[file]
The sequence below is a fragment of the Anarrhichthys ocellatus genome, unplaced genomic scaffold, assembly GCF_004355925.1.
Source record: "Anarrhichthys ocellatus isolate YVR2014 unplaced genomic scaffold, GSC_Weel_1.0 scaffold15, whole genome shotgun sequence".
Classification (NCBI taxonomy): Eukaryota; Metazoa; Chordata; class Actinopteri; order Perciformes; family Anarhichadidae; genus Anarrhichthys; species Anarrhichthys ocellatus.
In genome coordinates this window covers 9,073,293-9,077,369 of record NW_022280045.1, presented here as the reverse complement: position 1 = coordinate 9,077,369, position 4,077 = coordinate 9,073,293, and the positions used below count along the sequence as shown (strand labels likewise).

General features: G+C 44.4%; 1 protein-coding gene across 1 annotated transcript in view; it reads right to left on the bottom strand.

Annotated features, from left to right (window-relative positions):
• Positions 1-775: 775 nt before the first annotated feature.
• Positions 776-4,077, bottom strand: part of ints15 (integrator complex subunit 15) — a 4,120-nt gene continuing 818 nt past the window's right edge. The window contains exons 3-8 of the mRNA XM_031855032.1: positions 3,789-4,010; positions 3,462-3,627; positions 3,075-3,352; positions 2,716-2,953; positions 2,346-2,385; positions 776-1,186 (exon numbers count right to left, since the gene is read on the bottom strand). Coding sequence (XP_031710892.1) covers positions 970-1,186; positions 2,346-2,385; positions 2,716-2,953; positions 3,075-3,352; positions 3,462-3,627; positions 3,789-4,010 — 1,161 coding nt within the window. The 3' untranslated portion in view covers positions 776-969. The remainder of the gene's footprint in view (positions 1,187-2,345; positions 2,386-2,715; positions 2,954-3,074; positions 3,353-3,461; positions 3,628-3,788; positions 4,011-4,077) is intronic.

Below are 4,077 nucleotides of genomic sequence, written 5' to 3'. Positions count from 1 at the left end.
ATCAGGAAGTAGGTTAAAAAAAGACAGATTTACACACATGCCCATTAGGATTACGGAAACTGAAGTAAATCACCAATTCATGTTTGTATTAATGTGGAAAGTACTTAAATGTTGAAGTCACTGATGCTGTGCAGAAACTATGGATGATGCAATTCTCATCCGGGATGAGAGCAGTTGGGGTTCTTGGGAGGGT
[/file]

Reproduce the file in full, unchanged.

The sequence below is a fragment of the Anarrhichthys ocellatus genome, unplaced genomic scaffold, assembly GCF_004355925.1.
Source record: "Anarrhichthys ocellatus isolate YVR2014 unplaced genomic scaffold, GSC_Weel_1.0 scaffold15, whole genome shotgun sequence".
Classification (NCBI taxonomy): Eukaryota; Metazoa; Chordata; class Actinopteri; order Perciformes; family Anarhichadidae; genus Anarrhichthys; species Anarrhichthys ocellatus.
In genome coordinates this window covers 9,073,293-9,077,369 of record NW_022280045.1, presented here as the reverse complement: position 1 = coordinate 9,077,369, position 4,077 = coordinate 9,073,293, and the positions used below count along the sequence as shown (strand labels likewise).

General features: G+C 44.4%; 1 protein-coding gene across 1 annotated transcript in view; it reads right to left on the bottom strand.

Annotated features, from left to right (window-relative positions):
• Positions 1-775: 775 nt before the first annotated feature.
• Positions 776-4,077, bottom strand: part of ints15 (integrator complex subunit 15) — a 4,120-nt gene continuing 818 nt past the window's right edge. The window contains exons 3-8 of the mRNA XM_031855032.1: positions 3,789-4,010; positions 3,462-3,627; positions 3,075-3,352; positions 2,716-2,953; positions 2,346-2,385; positions 776-1,186 (exon numbers count right to left, since the gene is read on the bottom strand). Coding sequence (XP_031710892.1) covers positions 970-1,186; positions 2,346-2,385; positions 2,716-2,953; positions 3,075-3,352; positions 3,462-3,627; positions 3,789-4,010 — 1,161 coding nt within the window. The 3' untranslated portion in view covers positions 776-969. The remainder of the gene's footprint in view (positions 1,187-2,345; positions 2,386-2,715; positions 2,954-3,074; positions 3,353-3,461; positions 3,628-3,788; positions 4,011-4,077) is intronic.

Below are 4,077 nucleotides of genomic sequence, written 5' to 3'. Positions count from 1 at the left end.
ATCAGGAAGTAGGTTAAAAAAAGACAGATTTACACACATGCCCATTAGGATTACGGAAACTGAAGTAAATCACCAATTCATGTTTGTATTAATGTGGAAAGTACTTAAATGTTGAAGTCACTGATGCTGTGCAGAAACTATGGATGATGCAATTCTCATCCGGGATGAGAGCAGTTGGGGTTCTTGGGAGGGT